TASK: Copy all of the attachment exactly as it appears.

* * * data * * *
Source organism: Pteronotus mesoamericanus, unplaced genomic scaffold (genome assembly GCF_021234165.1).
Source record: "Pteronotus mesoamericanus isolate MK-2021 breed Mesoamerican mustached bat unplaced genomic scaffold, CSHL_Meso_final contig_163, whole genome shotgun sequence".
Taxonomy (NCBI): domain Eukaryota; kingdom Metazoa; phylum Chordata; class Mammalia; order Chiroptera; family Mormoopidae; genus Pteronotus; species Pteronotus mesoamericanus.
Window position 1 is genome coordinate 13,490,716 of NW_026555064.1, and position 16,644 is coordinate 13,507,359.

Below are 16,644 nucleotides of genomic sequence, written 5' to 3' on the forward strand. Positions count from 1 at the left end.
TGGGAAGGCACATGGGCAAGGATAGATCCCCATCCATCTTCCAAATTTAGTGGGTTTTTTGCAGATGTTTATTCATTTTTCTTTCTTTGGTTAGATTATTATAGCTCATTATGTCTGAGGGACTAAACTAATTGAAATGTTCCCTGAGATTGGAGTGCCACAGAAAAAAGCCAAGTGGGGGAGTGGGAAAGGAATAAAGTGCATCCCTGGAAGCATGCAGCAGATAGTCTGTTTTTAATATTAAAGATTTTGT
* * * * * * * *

Source organism: Pteronotus mesoamericanus, unplaced genomic scaffold (genome assembly GCF_021234165.1).
Source record: "Pteronotus mesoamericanus isolate MK-2021 breed Mesoamerican mustached bat unplaced genomic scaffold, CSHL_Meso_final contig_163, whole genome shotgun sequence".
Taxonomy (NCBI): domain Eukaryota; kingdom Metazoa; phylum Chordata; class Mammalia; order Chiroptera; family Mormoopidae; genus Pteronotus; species Pteronotus mesoamericanus.
Window position 1 is genome coordinate 13,490,716 of NW_026555064.1, and position 16,644 is coordinate 13,507,359.

Below are 16,644 nucleotides of genomic sequence, written 5' to 3' on the forward strand. Positions count from 1 at the left end.
TGGGAAGGCACATGGGCAAGGATAGATCCCCATCCATCTTCCAAATTTAGTGGGTTTTTTGCAGATGTTTATTCATTTTTCTTTCTTTGGTTAGATTATTATAGCTCATTATGTCTGAGGGACTAAACTAATTGAAATGTTCCCTGAGATTGGAGTGCCACAGAAAAAAGCCAAGTGGGGGAGTGGGAAAGGAATAAAGTGCATCCCTGGAAGCATGCAGCAGATAGTCTGTTTTTAATATTAAAGATTTTGT